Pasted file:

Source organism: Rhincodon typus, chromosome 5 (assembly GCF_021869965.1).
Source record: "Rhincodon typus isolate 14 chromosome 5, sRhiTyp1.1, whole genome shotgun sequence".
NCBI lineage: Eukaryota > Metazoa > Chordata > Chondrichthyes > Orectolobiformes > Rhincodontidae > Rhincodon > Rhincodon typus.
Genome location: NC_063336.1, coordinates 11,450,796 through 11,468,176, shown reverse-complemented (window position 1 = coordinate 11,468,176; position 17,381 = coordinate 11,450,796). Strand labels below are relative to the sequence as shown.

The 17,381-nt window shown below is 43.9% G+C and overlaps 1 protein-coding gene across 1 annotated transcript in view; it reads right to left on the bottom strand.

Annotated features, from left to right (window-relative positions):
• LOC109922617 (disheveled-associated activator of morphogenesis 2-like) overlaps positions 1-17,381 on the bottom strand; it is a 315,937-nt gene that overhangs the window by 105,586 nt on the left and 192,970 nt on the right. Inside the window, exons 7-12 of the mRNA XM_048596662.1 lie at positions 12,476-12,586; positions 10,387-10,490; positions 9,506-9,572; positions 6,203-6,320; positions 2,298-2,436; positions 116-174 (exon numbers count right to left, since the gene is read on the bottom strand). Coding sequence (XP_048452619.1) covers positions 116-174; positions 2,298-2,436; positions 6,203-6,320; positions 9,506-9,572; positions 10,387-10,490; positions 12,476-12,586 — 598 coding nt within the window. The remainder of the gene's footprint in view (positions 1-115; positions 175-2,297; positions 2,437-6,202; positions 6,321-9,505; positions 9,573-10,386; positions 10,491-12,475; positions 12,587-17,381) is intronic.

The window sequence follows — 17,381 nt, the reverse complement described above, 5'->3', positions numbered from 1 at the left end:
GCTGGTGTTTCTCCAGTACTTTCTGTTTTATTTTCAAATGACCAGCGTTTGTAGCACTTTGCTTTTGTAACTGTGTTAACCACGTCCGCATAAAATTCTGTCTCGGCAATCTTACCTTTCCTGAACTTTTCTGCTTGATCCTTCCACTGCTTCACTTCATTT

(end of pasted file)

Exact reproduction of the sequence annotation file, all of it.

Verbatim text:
Source organism: Rhincodon typus, chromosome 5 (assembly GCF_021869965.1).
Source record: "Rhincodon typus isolate 14 chromosome 5, sRhiTyp1.1, whole genome shotgun sequence".
NCBI lineage: Eukaryota > Metazoa > Chordata > Chondrichthyes > Orectolobiformes > Rhincodontidae > Rhincodon > Rhincodon typus.
Genome location: NC_063336.1, coordinates 11,450,796 through 11,468,176, shown reverse-complemented (window position 1 = coordinate 11,468,176; position 17,381 = coordinate 11,450,796). Strand labels below are relative to the sequence as shown.

The 17,381-nt window shown below is 43.9% G+C and overlaps 1 protein-coding gene across 1 annotated transcript in view; it reads right to left on the bottom strand.

Annotated features, from left to right (window-relative positions):
• LOC109922617 (disheveled-associated activator of morphogenesis 2-like) overlaps positions 1-17,381 on the bottom strand; it is a 315,937-nt gene that overhangs the window by 105,586 nt on the left and 192,970 nt on the right. Inside the window, exons 7-12 of the mRNA XM_048596662.1 lie at positions 12,476-12,586; positions 10,387-10,490; positions 9,506-9,572; positions 6,203-6,320; positions 2,298-2,436; positions 116-174 (exon numbers count right to left, since the gene is read on the bottom strand). Coding sequence (XP_048452619.1) covers positions 116-174; positions 2,298-2,436; positions 6,203-6,320; positions 9,506-9,572; positions 10,387-10,490; positions 12,476-12,586 — 598 coding nt within the window. The remainder of the gene's footprint in view (positions 1-115; positions 175-2,297; positions 2,437-6,202; positions 6,321-9,505; positions 9,573-10,386; positions 10,491-12,475; positions 12,587-17,381) is intronic.

The window sequence follows — 17,381 nt, the reverse complement described above, 5'->3', positions numbered from 1 at the left end:
GCTGGTGTTTCTCCAGTACTTTCTGTTTTATTTTCAAATGACCAGCGTTTGTAGCACTTTGCTTTTGTAACTGTGTTAACCACGTCCGCATAAAATTCTGTCTCGGCAATCTTACCTTTCCTGAACTTTTCTGCTTGATCCTTCCACTGCTTCACTTCATTT